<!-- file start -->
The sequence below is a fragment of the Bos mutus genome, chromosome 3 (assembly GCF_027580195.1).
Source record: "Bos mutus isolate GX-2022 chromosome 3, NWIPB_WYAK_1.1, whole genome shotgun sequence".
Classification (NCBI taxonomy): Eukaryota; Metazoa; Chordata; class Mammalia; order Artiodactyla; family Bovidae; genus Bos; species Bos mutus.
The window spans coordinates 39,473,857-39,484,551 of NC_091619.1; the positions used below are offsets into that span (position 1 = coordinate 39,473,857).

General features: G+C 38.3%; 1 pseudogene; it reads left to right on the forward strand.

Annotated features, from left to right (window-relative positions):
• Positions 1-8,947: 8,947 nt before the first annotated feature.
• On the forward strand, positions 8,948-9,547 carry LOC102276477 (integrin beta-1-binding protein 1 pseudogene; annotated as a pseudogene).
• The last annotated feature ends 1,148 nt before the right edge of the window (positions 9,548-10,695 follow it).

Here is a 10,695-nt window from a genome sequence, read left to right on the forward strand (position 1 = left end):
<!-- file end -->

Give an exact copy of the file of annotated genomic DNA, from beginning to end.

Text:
The sequence below is a fragment of the Bos mutus genome, chromosome 3 (assembly GCF_027580195.1).
Source record: "Bos mutus isolate GX-2022 chromosome 3, NWIPB_WYAK_1.1, whole genome shotgun sequence".
Classification (NCBI taxonomy): Eukaryota; Metazoa; Chordata; class Mammalia; order Artiodactyla; family Bovidae; genus Bos; species Bos mutus.
The window spans coordinates 39,473,857-39,484,551 of NC_091619.1; the positions used below are offsets into that span (position 1 = coordinate 39,473,857).

General features: G+C 38.3%; 1 pseudogene; it reads left to right on the forward strand.

Annotated features, from left to right (window-relative positions):
• Positions 1-8,947: 8,947 nt before the first annotated feature.
• On the forward strand, positions 8,948-9,547 carry LOC102276477 (integrin beta-1-binding protein 1 pseudogene; annotated as a pseudogene).
• The last annotated feature ends 1,148 nt before the right edge of the window (positions 9,548-10,695 follow it).

Here is a 10,695-nt window from a genome sequence, read left to right on the forward strand (position 1 = left end):